TIMOTHY NOAH SEPTEMBER 21, 2011
Sarah Boxer has a good blog post up on CBS News's Political Hotsheet making fun of Mitt Romney for identifying himself as a member of the middle class even though his net worth puts him somewhere between $190 million and $250 million. But what's most striking to me isn't Romney's poor-mouthing. It's his defining "the great middle class" as comprising "80 to 90 percent" of the population. So what we have, I guess, is a bottom 5 to 10 percent we can call the poor, a top 5 to 10 percent we can call the rich, and a middle 80 to 90 percent we can call middle class.
We can calculate it that way if you like. But if the 94th percentile in income is middle class then the 94th percentile in height must give up any claim to being tall and the 94th percentile in reading comprehension will have to stay after school to perform remedial work with the other mediocre students. If you are better-looking than all but 6 percent of the general population then don't even think about asking the prom queen out on a date because she will find you too homely.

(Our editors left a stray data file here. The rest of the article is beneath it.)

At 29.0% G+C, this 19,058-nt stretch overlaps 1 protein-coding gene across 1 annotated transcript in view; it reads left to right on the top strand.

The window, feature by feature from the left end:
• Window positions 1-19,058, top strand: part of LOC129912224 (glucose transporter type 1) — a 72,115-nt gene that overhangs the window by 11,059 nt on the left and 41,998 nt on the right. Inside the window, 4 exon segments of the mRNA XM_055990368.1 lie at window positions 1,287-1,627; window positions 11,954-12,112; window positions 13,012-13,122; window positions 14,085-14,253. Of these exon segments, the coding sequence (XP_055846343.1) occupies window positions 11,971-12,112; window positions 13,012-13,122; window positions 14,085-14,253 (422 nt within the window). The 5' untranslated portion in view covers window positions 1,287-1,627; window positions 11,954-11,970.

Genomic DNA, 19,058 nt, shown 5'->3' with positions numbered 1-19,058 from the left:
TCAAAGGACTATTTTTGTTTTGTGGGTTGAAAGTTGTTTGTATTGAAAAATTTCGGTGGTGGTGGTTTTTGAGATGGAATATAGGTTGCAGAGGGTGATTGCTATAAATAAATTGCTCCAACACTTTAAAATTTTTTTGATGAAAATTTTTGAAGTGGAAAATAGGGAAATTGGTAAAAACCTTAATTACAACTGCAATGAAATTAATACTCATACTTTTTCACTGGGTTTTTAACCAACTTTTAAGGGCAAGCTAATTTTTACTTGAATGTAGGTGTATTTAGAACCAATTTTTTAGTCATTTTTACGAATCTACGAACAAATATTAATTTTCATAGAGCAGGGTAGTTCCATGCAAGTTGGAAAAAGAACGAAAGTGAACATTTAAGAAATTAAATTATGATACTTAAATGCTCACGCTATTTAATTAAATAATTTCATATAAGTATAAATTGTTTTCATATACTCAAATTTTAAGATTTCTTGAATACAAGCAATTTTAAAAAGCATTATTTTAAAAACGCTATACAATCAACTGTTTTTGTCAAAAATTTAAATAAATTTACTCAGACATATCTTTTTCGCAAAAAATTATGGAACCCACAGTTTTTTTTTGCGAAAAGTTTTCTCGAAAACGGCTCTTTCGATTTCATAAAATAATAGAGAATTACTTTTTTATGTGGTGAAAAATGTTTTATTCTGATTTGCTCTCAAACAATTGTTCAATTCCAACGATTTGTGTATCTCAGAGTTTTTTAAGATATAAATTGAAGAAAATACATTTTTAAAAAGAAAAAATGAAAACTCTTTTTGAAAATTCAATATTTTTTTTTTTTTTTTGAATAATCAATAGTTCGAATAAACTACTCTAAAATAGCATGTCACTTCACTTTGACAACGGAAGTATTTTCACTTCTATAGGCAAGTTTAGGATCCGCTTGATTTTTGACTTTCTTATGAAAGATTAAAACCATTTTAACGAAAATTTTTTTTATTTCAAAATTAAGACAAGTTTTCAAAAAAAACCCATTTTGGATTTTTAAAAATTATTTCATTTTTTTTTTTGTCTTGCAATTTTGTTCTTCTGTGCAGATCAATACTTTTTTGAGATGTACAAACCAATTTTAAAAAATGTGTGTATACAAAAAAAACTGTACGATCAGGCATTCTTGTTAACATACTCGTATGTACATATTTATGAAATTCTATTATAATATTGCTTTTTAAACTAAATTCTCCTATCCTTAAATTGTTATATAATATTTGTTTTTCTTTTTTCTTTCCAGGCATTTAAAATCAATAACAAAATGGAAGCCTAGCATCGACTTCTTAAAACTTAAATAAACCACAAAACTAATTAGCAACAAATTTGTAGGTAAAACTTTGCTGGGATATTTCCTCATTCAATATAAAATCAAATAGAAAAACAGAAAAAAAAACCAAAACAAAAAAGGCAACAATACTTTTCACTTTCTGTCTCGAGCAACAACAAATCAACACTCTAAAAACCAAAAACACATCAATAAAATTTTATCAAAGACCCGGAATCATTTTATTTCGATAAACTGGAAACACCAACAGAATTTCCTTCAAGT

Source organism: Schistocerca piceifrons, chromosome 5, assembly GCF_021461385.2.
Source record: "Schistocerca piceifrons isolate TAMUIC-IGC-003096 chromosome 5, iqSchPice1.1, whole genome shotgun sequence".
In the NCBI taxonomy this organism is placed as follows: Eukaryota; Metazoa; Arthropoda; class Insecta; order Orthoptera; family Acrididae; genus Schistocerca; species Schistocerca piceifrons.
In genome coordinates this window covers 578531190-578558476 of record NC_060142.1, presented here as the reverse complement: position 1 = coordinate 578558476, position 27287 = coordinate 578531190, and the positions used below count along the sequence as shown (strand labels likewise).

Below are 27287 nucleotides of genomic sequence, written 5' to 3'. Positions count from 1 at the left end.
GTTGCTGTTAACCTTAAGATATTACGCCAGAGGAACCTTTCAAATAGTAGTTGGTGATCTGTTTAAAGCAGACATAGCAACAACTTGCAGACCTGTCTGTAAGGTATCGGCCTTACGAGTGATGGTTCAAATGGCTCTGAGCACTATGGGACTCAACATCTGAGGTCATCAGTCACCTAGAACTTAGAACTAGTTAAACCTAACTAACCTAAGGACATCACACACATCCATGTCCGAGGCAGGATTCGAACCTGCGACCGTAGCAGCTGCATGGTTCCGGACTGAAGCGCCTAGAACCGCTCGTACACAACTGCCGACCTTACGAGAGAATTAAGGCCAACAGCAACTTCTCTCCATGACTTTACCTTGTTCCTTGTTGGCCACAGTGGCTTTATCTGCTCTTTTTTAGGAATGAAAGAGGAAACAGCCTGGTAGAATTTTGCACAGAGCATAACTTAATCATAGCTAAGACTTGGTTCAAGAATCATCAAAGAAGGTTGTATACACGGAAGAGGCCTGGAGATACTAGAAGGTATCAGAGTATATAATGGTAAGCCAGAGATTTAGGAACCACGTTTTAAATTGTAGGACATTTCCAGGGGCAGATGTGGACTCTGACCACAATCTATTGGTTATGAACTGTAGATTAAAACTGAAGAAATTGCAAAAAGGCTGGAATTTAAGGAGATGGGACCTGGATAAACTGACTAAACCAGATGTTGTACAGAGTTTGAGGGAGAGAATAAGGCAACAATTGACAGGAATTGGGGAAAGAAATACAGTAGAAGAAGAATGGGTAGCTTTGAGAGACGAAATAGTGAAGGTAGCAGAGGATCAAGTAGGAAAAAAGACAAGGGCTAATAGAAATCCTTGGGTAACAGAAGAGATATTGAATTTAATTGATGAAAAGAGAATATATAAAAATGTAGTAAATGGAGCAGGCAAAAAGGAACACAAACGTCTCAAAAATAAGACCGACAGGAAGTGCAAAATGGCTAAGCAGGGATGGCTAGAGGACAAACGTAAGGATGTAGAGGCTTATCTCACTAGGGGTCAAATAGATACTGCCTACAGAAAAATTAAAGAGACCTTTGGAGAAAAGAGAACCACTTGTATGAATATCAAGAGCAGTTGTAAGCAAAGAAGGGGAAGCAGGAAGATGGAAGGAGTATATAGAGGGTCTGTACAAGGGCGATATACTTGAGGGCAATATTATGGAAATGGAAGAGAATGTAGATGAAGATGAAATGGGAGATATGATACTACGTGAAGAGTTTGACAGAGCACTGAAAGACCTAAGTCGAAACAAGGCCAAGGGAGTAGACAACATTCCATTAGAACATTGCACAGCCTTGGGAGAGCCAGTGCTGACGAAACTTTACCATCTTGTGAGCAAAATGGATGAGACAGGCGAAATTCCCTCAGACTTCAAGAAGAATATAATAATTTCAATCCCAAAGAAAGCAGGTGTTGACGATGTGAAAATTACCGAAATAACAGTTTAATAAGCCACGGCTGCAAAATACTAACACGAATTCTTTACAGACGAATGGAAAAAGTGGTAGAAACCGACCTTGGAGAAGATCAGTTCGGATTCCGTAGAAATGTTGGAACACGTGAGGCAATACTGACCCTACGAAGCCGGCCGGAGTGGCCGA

If the good citizens of Lake Wobegon defy mathematical logic by believing all their schoolchildren to be above average, then something very like its opposite governs American thinking about social class. At the far ends of the income distribution people want to believe they are average when they are not. Suggest otherwise and you're liable to offend them. This is not an entirely bad thing. If people want to think they are middle class then that probably means they share the same values as (or at least want to think they share the same values as) the real middle class. But when people who aren't middle class define the middle class as themselves they are liable to forget that the real middle class subsists on a lot less than they do. That's how people like M. Todd Henderson, an otherwise-intelligent law professor at the University of Chicago, end up writing hopelessly stupid blog posts complaining that they can't afford to pay more in taxes even though their households' $250,000 income puts them ahead of 98 percent of the rest of the country because the nanny bills and the private-school tuition are just too damned high. (Henderson later apologized, though in such a self-pitying way that it was clear he was still clueless as to why he'd enraged so many people.)
If these folks want to feel sorry for themselves, they shouldn't call themselves middle class. They should just complain that they're paupers in comparison to people like, say, Mitt Romney.